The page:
Saturday, 13 September 2014

Termination After Being Made the Subject of Workplace Investigation may Entitle Employee to Moral Damages

If an employee is made the prime suspect in a workplace investigation but is found to be not responsible for the harm that was the subject of the investigation, can the employer nonetheless terminate the employee’s employment on a without cause basis with impunity?

In refusing to grant summary judgment fixing the applicable notice period and dismissing the plaintiff employee’s claims for moral and punitive damages in a termination without cause case, the Honourable Justice Margaret Eberhard in the case of Brownson v. Honda of Canada Mfg., 2013 ONSC 896, leave to appeal refused 2013 ONSC 6974, held that the answer may be that no, the employer cannot terminate the employee’s employment on a without cause basis with impunity.

Sunday, 7 September 2014

Location, Location, Location! What a Demographic Shift Might mean for Employers

“Location, location, location.” It is the number one rule in real estate. Simply put, the mantra of real estate agents everywhere means that identical properties sited in different places will demand different prices depending upon the desirability of the neighbourhood. But what does this have to do with employment?

In promoting a compelling opinion piece in the Toronto Star on September 6, 2014, "In complete communities, pedestrians take precedence," Chief Planner for the City of Toronto, Jennifer Keesmaat tweeted “employers want to be near echo boomers; to attract emplmt across the city”.

Within the body of the editorial, Ms. Keesmaat noted that “Large employers like Coke and Google are moving to the core as they clamour to be near this future workforce.” Asked for evidence of the same, Ms. Keesmaat delivered.

Saturday, 6 September 2014

Tax Implications of Non-Competition Agreements

What are the tax implications of including a non-competition clause in an agreement for the sale of a business? Guest author Chad Saikaley, CPA, CA of the Ottawa accounting firm Ginsberg Gluzman Fage & Levitz, LLP , looks at those implications from an accountant’s perspective.

Sunday, 31 August 2014

Independent Contractors and Employees on Contract – Understanding the Semantics of Ontario Employment Law

The modern English language is a powerful tool. However, it also has its challenges; synonyms, homonyms, and inexplicable exceptions to rules. (For example, try explaining to someone why the plural of moose is moose, goose is geese, and mouse is mice.) In the employment law context, the word that is most often the source of confusion and consternation is “contract.”

The purpose of this post is to look at the differences between:

  • A contractor and an independent contractor
  • Working on contract and working under a contract

Those terms often get commingled in everyday conversation, leading to incorrect assumptions and the aforementioned confusion and frustration. Therefore, as best as one can, given the limitations of the written word, here is a summary of the ways in which the law uses “contract.”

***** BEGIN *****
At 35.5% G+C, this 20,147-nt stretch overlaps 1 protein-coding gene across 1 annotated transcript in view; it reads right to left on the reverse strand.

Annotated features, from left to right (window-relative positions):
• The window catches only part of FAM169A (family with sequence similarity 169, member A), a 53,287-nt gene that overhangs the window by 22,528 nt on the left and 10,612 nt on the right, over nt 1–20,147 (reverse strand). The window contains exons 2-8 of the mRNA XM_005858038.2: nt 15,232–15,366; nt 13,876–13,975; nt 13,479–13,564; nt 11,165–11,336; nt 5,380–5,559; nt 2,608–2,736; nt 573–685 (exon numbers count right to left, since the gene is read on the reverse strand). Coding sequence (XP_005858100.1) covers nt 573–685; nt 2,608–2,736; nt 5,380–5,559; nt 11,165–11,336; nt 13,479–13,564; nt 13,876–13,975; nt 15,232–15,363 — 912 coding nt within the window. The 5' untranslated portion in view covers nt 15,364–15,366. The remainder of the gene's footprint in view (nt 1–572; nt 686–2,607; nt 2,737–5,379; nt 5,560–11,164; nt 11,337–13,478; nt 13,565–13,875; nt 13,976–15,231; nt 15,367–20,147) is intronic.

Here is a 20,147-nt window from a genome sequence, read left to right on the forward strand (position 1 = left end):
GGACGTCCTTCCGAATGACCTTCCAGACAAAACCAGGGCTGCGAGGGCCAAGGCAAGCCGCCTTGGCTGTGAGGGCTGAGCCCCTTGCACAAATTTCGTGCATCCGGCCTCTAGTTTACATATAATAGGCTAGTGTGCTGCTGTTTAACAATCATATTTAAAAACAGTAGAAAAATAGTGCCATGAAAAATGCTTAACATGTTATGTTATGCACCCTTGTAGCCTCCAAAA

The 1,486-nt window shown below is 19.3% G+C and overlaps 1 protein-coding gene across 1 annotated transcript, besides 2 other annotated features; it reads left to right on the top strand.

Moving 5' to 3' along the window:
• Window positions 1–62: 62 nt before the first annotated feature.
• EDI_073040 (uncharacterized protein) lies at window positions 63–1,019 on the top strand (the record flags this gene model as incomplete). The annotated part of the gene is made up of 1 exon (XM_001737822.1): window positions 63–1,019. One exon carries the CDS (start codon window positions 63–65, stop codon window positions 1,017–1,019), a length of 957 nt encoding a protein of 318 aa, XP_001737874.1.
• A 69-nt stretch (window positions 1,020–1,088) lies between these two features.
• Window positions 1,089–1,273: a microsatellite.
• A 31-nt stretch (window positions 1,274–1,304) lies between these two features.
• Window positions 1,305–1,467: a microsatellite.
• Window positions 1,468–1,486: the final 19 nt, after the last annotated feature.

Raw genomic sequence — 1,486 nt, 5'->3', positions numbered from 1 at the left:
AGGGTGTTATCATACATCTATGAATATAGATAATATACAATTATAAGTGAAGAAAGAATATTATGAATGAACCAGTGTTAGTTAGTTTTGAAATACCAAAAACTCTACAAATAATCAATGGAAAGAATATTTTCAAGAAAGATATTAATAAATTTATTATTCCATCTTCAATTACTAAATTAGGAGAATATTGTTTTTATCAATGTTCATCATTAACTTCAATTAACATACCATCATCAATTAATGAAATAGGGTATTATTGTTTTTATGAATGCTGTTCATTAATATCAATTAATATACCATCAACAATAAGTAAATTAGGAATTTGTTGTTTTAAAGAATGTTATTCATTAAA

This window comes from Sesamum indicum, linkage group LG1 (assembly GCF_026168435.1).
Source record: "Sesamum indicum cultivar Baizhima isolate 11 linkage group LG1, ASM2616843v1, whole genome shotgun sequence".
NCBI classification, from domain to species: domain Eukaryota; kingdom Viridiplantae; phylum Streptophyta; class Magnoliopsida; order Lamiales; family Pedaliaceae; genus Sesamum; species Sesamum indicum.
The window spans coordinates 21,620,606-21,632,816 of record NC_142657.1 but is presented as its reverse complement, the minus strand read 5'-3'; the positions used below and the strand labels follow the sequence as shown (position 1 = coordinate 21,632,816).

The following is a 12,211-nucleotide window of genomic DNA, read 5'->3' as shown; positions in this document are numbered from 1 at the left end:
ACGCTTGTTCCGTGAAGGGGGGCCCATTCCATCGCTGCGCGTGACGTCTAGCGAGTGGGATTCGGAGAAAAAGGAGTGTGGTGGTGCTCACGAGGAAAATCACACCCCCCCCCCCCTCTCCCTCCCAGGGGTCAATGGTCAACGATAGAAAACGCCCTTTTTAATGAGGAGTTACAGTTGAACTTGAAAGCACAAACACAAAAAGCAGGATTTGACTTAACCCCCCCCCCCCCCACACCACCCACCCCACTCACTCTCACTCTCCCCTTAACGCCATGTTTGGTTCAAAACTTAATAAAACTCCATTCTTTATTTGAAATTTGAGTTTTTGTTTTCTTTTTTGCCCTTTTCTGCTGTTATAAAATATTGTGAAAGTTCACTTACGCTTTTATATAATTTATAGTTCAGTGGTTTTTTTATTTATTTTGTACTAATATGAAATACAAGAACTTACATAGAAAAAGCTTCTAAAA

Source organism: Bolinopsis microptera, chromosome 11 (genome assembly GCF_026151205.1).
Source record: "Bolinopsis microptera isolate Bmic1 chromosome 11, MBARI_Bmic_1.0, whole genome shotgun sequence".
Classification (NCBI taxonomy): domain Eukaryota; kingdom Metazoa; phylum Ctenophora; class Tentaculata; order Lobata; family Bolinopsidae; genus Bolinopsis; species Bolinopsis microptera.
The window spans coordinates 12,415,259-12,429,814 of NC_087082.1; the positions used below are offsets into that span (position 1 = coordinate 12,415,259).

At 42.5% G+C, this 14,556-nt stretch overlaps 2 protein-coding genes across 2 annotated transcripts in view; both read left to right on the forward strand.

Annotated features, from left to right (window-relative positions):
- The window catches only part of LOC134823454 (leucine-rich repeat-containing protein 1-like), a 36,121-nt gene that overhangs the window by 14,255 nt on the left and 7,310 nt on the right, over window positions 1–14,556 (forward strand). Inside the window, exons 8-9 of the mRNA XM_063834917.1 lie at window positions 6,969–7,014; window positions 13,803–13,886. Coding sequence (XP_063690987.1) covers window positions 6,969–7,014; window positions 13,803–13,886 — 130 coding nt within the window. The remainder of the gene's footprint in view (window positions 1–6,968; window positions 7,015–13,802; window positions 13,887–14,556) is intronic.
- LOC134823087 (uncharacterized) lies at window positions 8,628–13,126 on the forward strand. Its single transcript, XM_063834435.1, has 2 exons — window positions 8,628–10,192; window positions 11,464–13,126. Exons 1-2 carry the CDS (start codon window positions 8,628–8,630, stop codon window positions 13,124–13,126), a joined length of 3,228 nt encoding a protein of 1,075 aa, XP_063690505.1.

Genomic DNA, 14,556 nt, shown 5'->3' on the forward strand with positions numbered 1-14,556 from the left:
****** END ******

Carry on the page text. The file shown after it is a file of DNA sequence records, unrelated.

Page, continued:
Monday, 25 August 2014

Continuity of Employment Following the Sale of a Business

”What are we doing about the employees?” That is the all-too-familiar question asked in the purchase and sale of a business. Are all the employees fired on closing? What happens if they continue working for the purchaser? Who is responsible for paying them severance?

In fact, there are a lot of questions concerning employees in the context of a purchase and sale of a business; presuming that the business has employees.

The purpose of this post is to look at some of the issues and legal implications involved in selling or buying a business, which is also an employer.

Sunday, 17 August 2014

Still No Damages for Constructively Dismissed Employee

As an update to an earlier post, Employee Fired by Mistake had Duty to Return (published on this blog on September 3, 2012), on September 11, 2013, the Court of Appeal for Ontario upheld the decision of the Honourable Justice R.A. Lococo of the Superior Court of Justice, in which the court dismissed an employee’s claim for damages following an admitted constructive dismissal.

As a result of the loss of his appeal, the dismissed employee incurred a further $7,500.00 in costs awarded against him, in addition to the $50,000.00 awarded against him following the trial. Notwithstanding the fact that the employer had admitted that it had constructively dismissed the employee!

The case concerned the duty to mitigate and whether it was reasonable for the employee to refuse to return to the employer that had fired him. The reasons for the decision of the Court of Appeal for Ontario were reported at: Chevalier v. Active Tire & Auto Centre Inc., 2013 ONCA 548

Saturday, 2 August 2014

Why the Human Rights Tribunal of Ontario may be the Wrong Place to Plead Your Wrongful Dismissal Case

Many people who get fired while pregnant, on maternity or disability leave assume that the Human Rights Tribunal of Ontario (“HRTO”) is the logical place to turn to grieve their case. However, several recent decisions from both the HRTO itself and the Ontario courts demonstrate that that assumption may be misplaced.

While this blog has previously looked at other cases on this topic (see e.g. Human Rights Tribunal Not The Place To Ask For Severance) this post will consider a decision of the HRTO concerning an employee fired while pregnant.